PEOPLE of the State of California, Plaintiff and Respondent, v. George ATKINS, Defendant and Appellant.
Defendant was convicted by jury verdict of the crimes of first degree murder and second degree burglary.1 Following denial of post conviction motions, he was sentenced to state prison for the term prescribed by law for first degree murder (25 years to life) with the sentence on the burglary conviction stayed pending completion of sentence on the murder conviction. On appeal defendant claims prejudicial error as a result of the admission of incriminating evidence seized pursuant to an invalid search warrant and instructional error. By supplemental brief, defendant further argues that the felony-murder rule, within the context of Penal Code section 189, should be repudiated on both policy and constitutional grounds. We consider defendant's respective claims in a sequence convenient to our discussion.
Shortly after 6 p. m. on April 21, 1979, the victim, Sara Thomas, a 76-year-old diminutive English woman, was discovered lying unconscious on the floor of her room in the Somerton Hotel, a residential hotel accommodating long-term and transient guests. The severely beaten victim was found with a telephone cord wrapped around her arm and a crescent shaped wound was observed on her head which was consistent with the configuration of the telephone receiver. The victim died a few hours later as a result of massive head injuries.
The room itself was in total disarray: dresser drawers had been pulled out, things were “strewn around” and a suitcase containing—inter alia—assorted English coins had been pulled out from under the victim's bed. The only window leading to the fire escape was wide open. Later investigation disclosed that a window adjacent to the fire escape on the floor below had been broken from the outside.
Details of relevant events immediately before and after the vicious attack were supplied through the testimony of several witnesses. About 6 p. m. that evening, Yvonne Garcia, who resided down the hall from the victim's room, heard Mrs. Thomas' distinctive voice exclaim: “What are you doing in my room?” A few minutes later the desk clerk received a call from Mrs. Thomas—screaming for help. Mrs. Bishop, the housekeeper, rushed to the victim's room. Receiving no answer to her knock, she returned to the elevator to obtain a pass key when she heard the sound of breaking glass. Four other tenants called the switchboard to report the sound of breaking glass. Defendant, who had resided at the hotel for about two weeks, occupied room 626, immediately across the hall from room 612, the victim's room. Mrs. Bishop testified that when she first responded to the victim's call, the door to room 626 was open, that when she returned with the pass key, the door was closed. Upon receipt of this information, one of the police officers (who had responded within minutes of the discovery) knocked on defendant's door; defendant answered dressed only in undershorts. The investigating officers observed that defendant had a black eye and fresh cuts on his back, hands and thigh. The officers also observed glass particles on a pair of shoes found in defendant's room. Defendant informed the officers that the wounds resulted from a fight he had earlier that day with an unknown male.2 While admitting the shoes belonged to him, he declared he had not worn them that day. A subsequent laboratory analysis of the glass particles embedded in the soles of the shoes matched the glass from the broken fifth floor window.3 Examination of defendant's trousers revealed additional glass fragments and a white powdery substance similar to the oxidized white paint on the fire escape.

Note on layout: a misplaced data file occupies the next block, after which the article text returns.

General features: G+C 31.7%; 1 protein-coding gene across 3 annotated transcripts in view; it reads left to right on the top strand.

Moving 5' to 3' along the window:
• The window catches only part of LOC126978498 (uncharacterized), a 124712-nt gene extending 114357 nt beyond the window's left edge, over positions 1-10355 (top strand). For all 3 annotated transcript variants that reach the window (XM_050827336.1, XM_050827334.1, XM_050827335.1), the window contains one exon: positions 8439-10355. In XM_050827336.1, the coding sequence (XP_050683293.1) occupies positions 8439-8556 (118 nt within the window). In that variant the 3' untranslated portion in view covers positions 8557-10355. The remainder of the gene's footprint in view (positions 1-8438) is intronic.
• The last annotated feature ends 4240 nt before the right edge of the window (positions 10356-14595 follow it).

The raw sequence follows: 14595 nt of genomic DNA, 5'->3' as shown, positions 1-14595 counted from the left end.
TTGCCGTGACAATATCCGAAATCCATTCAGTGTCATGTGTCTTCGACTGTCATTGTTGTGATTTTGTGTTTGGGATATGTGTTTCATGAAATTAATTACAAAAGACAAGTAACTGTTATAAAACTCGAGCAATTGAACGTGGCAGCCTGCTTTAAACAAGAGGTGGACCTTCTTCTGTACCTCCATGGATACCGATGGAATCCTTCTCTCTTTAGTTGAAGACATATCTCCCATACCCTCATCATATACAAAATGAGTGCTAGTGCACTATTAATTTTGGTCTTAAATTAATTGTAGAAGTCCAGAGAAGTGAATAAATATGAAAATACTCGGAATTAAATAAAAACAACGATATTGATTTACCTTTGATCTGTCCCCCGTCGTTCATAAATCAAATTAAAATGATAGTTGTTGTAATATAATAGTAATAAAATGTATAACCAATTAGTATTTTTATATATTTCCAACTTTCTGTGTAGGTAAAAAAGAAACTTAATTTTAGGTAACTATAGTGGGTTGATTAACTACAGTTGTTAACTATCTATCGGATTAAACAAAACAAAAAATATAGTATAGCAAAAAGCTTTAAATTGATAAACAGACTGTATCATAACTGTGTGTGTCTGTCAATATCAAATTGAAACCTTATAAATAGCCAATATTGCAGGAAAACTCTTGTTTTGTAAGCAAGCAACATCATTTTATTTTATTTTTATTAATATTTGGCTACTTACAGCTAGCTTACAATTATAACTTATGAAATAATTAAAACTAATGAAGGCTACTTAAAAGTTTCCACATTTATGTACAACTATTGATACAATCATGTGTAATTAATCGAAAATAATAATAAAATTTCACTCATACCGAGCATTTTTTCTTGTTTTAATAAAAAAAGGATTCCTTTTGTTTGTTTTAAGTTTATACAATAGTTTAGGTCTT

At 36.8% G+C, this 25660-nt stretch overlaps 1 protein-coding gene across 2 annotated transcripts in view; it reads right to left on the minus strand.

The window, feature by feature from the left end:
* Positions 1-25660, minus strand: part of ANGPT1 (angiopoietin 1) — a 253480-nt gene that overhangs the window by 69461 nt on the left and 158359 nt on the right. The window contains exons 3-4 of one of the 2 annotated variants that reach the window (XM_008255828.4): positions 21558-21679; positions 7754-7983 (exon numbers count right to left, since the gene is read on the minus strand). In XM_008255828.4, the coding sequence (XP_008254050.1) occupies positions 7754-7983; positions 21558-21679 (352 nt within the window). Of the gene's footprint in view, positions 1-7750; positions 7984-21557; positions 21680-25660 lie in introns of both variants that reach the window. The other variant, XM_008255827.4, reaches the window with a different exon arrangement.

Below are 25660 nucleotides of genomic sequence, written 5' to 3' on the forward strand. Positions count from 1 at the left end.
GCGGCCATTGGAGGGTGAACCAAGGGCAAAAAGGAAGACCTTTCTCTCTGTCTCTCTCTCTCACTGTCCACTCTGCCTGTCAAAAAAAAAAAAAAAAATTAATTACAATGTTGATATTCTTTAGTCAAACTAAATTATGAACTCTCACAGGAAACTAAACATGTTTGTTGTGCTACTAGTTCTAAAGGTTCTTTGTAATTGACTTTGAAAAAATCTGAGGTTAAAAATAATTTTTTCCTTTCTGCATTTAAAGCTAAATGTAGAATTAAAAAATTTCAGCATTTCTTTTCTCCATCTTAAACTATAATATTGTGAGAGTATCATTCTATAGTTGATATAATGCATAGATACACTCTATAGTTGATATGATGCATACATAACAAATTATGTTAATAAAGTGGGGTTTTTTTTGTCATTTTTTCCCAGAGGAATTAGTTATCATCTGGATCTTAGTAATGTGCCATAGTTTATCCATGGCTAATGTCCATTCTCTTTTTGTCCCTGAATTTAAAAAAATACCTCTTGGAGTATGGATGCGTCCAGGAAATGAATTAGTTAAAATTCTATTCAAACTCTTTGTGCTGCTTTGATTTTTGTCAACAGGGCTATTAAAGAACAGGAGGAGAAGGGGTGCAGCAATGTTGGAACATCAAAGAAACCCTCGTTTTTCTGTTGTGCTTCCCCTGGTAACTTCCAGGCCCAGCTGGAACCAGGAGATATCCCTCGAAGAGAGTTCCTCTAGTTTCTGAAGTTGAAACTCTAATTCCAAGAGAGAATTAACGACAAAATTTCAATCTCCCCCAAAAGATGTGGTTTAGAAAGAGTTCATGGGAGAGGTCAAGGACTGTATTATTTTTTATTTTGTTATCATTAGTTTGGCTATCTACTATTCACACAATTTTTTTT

On April 23 a search of defendant's room was conducted, pursuant to a warrant, revealing a cardboard box containing dirty clothes and a two-shilling English coin. Several days later, an employee of a neighboring business establishment discovered the victim's room keys on the roof of the adjoining building, within throwing distance of room 612.
Defendant testified in his own defense denying any complicity in the crime. Defendant repeated his exculpatory account of how he received his minor injuries and explained that the English coin was owned by him and retained as a good-luck piece.
The jury was instructed and the prosecution argued alternative theories of felony-murder and premeditated murder. Defendant contends that since the evidence was insufficient to support a finding of first degree murder based upon premeditation and deliberation, instructions on that theory constituted reversible error. (Cf. People v. Green (1980) 27 Cal.3d 1, 70–71, 164 Cal.Rptr. 1, 609 P.2d 468; People v. Anderson (1965) 63 Cal.2d 351, 46 Cal.Rptr. 763, 406 P.2d 43; People v. Houts (1978) 86 Cal.App.3d 1012, 1019–1021, 150 Cal.Rptr. 589.)
We need not engage in extended discussion whether the evidentiary record is sufficient to sustain a finding of premeditation and deliberation under the analysis developed in People v. Anderson (1968) 70 Cal.2d 15, 26–27, 73 Cal.Rptr. 550, 447 P.2d 942, where, as here, it appears beyond a reasonable doubt that the jury based its verdict on a theory of felony-murder supported by competent evidence. (See People v. Cantrell (1973) 8 Cal.3d 672, 686, 105 Cal.Rptr. 792, 504 P.2d 1256.) Unlike People v. Green, supra, 27 Cal.3d 1, 164 Cal.Rptr. 1, 609 P.2d 468, upon which defendant also relies, no special circumstance question is presented herein so as to require a separate finding that the murder was committed during the commission of the underlying felony. (Id., at pp. 59, 61, 164 Cal.Rptr. 1, 609 P.2d 468; cf. People v. Thompson (1980) 27 Cal.3d 303, 165 Cal.Rptr. 289, 611 P.2d 883.) On the contrary, for purposes of the felony-murder rule, there is no requirement that death be caused as a consequence of the felony. “[T]he homicide is committed in the perpetration of the felony if the killing and the felony are parts of one continuous transaction.” (People v. Whitehorn (1963) 60 Cal.2d 256, 264, 32 Cal.Rptr. 199, 383 P.2d 783.) Such a killing is murder of the first degree by force of section 189 of the Penal Code, whether the killing was intentional or accidental. (See People v. Cantrell, supra, 8 Cal.3d at p. 688, 105 Cal.Rptr. 792, 504 P.2d 1256.)